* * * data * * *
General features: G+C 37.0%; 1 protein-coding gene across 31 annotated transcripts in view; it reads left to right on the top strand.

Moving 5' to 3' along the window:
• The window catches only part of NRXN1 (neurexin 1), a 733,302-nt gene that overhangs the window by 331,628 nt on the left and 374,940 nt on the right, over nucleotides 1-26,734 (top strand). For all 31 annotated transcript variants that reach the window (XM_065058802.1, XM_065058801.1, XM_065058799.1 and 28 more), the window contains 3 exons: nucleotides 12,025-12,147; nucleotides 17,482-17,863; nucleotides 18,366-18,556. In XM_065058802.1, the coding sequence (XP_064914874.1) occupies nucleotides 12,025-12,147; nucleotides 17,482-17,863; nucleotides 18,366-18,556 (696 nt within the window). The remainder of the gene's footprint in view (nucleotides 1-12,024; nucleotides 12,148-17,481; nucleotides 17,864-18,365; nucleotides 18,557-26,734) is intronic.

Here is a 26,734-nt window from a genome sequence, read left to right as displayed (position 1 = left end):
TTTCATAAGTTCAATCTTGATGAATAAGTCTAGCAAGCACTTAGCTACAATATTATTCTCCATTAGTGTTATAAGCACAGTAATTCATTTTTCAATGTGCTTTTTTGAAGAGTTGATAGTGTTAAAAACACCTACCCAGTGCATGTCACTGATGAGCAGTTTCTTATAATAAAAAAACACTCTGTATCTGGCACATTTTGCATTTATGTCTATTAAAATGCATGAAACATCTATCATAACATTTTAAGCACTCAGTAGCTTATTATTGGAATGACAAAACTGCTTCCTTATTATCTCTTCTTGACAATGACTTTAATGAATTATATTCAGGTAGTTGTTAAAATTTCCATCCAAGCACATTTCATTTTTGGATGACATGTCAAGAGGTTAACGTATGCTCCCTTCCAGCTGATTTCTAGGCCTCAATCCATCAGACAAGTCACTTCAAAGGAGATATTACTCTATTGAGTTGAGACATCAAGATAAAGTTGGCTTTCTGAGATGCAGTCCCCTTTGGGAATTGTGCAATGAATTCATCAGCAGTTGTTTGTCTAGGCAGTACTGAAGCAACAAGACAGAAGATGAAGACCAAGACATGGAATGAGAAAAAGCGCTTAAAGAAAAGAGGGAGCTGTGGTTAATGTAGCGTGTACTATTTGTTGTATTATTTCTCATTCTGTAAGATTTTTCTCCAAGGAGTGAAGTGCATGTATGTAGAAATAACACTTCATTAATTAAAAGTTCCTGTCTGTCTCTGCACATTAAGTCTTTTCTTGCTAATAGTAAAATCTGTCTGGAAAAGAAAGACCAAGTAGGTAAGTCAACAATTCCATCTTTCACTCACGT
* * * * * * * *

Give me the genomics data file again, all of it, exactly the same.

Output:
General features: G+C 37.0%; 1 protein-coding gene across 31 annotated transcripts in view; it reads left to right on the top strand.

Moving 5' to 3' along the window:
• The window catches only part of NRXN1 (neurexin 1), a 733,302-nt gene that overhangs the window by 331,628 nt on the left and 374,940 nt on the right, over nucleotides 1-26,734 (top strand). For all 31 annotated transcript variants that reach the window (XM_065058802.1, XM_065058801.1, XM_065058799.1 and 28 more), the window contains 3 exons: nucleotides 12,025-12,147; nucleotides 17,482-17,863; nucleotides 18,366-18,556. In XM_065058802.1, the coding sequence (XP_064914874.1) occupies nucleotides 12,025-12,147; nucleotides 17,482-17,863; nucleotides 18,366-18,556 (696 nt within the window). The remainder of the gene's footprint in view (nucleotides 1-12,024; nucleotides 12,148-17,481; nucleotides 17,864-18,365; nucleotides 18,557-26,734) is intronic.

Here is a 26,734-nt window from a genome sequence, read left to right as displayed (position 1 = left end):
TTTCATAAGTTCAATCTTGATGAATAAGTCTAGCAAGCACTTAGCTACAATATTATTCTCCATTAGTGTTATAAGCACAGTAATTCATTTTTCAATGTGCTTTTTTGAAGAGTTGATAGTGTTAAAAACACCTACCCAGTGCATGTCACTGATGAGCAGTTTCTTATAATAAAAAAACACTCTGTATCTGGCACATTTTGCATTTATGTCTATTAAAATGCATGAAACATCTATCATAACATTTTAAGCACTCAGTAGCTTATTATTGGAATGACAAAACTGCTTCCTTATTATCTCTTCTTGACAATGACTTTAATGAATTATATTCAGGTAGTTGTTAAAATTTCCATCCAAGCACATTTCATTTTTGGATGACATGTCAAGAGGTTAACGTATGCTCCCTTCCAGCTGATTTCTAGGCCTCAATCCATCAGACAAGTCACTTCAAAGGAGATATTACTCTATTGAGTTGAGACATCAAGATAAAGTTGGCTTTCTGAGATGCAGTCCCCTTTGGGAATTGTGCAATGAATTCATCAGCAGTTGTTTGTCTAGGCAGTACTGAAGCAACAAGACAGAAGATGAAGACCAAGACATGGAATGAGAAAAAGCGCTTAAAGAAAAGAGGGAGCTGTGGTTAATGTAGCGTGTACTATTTGTTGTATTATTTCTCATTCTGTAAGATTTTTCTCCAAGGAGTGAAGTGCATGTATGTAGAAATAACACTTCATTAATTAAAAGTTCCTGTCTGTCTCTGCACATTAAGTCTTTTCTTGCTAATAGTAAAATCTGTCTGGAAAAGAAAGACCAAGTAGGTAAGTCAACAATTCCATCTTTCACTCACGT